To have the “burden of proof” is to be obligated to present some type of evidence or reasons for one’s position. It is often asserted, incorrectly, that the “burden of proof” lies with the individual who is attempting to prove the existence of God. Without going into this in too great of detail, such a notion is incorrect. Both the Christian and the atheist make claims when entering into debate against one another, and both parties must therefore offer supporting arguments. The burden of proof lies with a person making a claim. Starting a debate from the position that there is no God is just assuming without argument that God does not exist. Why should the atheist be allowed to just assume the very same position he needs to prove when the Christian is expected to do so much more? The debate is unfairly thrown in favor of the atheist from its inception when this traditional approach to such a classic debate topic is adhered to.
It may still strike you as odd that the question of which side we start with has been raised for consideration. Something just does not seem right about the Christian assuming from the outset of the debate that God exists. However, the alternative to assuming from the outset that God exists is assuming from the outset that God does not exist, which is essentially the position of the atheist. Why should the atheist be given the benefit of the doubt from the outset of the debate instead of the Christian? Not only is it unfair for the Christian to have to start from the position of atheism in order to make his case, but it is also hypocritical, for the Christian does believe that God exists and is trying to bring the atheist to that position as well. It is dishonest to act as though God may not exist and then argue that He does. This is where the discussion of rules from earlier comes into focus but first we will spell out in a more formal way the ramifications of what we have discussed so far.
Traditionally when people want to prove the existence of God they begin with the idea that God does not exist and try to work their way to establishing that God does exist. The traditional method looks something like this:
Arguments -> God
To clarify, the person who uses this method comes alongside the atheist as if there is no God. An argument for the existence of God is then introduced in order to try and prove that God exists. Such arguments usually consist of questions about how the world began, the recognition of design in the universe, historical evidence and other philosophical proofs concerning morality, beauty, and the nature of God.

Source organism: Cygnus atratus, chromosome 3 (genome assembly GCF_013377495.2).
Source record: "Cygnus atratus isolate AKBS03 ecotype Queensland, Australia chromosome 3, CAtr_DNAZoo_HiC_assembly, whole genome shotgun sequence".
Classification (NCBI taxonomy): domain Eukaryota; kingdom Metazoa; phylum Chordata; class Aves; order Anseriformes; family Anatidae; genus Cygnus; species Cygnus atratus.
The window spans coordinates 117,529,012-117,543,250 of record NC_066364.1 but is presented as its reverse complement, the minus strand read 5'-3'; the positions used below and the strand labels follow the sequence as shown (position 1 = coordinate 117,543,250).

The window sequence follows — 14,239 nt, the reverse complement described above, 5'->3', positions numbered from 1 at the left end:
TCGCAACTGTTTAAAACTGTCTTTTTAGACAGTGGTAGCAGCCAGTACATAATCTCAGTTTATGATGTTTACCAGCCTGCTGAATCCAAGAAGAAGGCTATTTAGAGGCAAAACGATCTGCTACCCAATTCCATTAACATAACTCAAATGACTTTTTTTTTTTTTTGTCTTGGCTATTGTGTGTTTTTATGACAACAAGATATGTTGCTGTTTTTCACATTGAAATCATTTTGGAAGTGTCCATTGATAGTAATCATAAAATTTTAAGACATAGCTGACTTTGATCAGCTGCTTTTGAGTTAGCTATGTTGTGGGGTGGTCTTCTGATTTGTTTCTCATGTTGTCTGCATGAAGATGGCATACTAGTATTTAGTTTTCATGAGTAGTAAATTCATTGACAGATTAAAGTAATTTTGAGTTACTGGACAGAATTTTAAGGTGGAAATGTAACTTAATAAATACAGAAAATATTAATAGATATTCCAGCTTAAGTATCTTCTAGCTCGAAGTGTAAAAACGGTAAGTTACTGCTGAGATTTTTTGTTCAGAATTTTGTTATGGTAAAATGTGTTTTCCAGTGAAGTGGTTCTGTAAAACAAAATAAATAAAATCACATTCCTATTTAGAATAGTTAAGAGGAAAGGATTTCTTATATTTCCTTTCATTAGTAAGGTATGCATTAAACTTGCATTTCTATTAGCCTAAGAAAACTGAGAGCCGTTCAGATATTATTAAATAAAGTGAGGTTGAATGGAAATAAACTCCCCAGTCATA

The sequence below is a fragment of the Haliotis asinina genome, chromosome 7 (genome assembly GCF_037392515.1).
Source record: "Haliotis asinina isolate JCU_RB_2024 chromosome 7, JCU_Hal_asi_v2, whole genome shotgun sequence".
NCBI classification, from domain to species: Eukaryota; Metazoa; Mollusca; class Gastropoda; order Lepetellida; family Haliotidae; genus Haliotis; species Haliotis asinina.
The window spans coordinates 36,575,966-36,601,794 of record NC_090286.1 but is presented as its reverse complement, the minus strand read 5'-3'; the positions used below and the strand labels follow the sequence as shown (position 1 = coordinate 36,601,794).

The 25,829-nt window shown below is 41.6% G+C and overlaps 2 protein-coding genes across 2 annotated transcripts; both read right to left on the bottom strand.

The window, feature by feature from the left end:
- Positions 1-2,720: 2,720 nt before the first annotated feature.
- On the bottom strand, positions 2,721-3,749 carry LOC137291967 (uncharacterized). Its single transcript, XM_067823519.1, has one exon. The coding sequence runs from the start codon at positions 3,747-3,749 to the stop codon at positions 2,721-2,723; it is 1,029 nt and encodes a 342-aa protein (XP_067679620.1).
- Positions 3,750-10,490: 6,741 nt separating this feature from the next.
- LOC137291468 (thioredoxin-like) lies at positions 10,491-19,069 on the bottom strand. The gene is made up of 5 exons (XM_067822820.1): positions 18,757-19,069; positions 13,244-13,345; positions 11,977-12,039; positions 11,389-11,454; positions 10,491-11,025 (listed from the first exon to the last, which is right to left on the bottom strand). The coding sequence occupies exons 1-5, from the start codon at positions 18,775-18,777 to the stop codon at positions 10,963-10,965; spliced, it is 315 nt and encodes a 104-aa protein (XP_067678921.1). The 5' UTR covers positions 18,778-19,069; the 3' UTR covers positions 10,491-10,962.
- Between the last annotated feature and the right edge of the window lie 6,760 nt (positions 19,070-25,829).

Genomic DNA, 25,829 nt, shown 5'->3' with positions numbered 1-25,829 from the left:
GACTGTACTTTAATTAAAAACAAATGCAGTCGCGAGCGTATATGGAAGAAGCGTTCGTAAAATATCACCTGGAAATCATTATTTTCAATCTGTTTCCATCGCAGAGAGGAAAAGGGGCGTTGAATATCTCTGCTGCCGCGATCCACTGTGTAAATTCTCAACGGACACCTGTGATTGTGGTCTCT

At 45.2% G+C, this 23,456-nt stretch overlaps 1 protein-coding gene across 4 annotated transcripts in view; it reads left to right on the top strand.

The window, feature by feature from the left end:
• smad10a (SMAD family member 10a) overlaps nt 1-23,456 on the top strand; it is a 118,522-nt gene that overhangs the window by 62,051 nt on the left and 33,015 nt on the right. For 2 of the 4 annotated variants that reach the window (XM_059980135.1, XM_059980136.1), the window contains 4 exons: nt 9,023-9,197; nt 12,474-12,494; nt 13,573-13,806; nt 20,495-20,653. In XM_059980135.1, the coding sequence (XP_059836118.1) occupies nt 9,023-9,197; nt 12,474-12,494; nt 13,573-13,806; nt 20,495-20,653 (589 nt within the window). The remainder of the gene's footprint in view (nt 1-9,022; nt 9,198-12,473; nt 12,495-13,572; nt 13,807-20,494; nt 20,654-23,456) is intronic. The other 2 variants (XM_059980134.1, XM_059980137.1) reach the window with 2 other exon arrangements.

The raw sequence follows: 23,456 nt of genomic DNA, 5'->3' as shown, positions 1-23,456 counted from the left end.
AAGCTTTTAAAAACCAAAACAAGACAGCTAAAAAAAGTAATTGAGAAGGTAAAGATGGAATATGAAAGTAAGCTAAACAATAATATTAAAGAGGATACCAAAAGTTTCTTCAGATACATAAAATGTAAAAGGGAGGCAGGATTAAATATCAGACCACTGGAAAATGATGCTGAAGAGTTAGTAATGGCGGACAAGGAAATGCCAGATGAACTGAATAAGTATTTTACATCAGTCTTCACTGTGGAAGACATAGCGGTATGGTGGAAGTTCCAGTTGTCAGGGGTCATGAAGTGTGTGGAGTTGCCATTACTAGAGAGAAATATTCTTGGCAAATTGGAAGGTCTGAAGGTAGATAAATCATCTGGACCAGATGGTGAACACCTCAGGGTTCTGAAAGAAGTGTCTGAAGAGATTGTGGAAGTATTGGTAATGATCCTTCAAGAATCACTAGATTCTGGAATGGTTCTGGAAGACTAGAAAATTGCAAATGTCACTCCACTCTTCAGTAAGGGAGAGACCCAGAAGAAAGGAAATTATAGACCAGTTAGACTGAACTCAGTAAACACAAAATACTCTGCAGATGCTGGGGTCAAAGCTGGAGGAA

An example of one such proof for the existence of God is the Kalam Cosmological Argument:
1. Everything which begins to exist has a cause.
2. The universe began to exist.
3. Therefore the universe has a cause.
Additional steps may be added to the proof to show that the cause of the universe is God. For now, just understand that the traditional method introduces an argument with God at the end of the argument.
This site takes somewhat of an opposite approach to the question of the existence of God. We will begin with the existence of God and then make our arguments from there. The method explained on this site looks something like this:
God -> Arguments
To clarify, the person who uses this method does not come alongside the atheist as if there is no God. The existence and nature of God are introduced and then an argument is made to prove that it is impossible for God to not exist. Make sure you are clear about this; we do not just assume that God exists without warrant for doing so, but instead offer a very powerful argument to show that it is impossible that God does not exist. The main difference in the traditional method and the method presented on this site is what was just mentioned; the traditional method has God at the end of arguments, the method this site teaches has arguments at the end of God.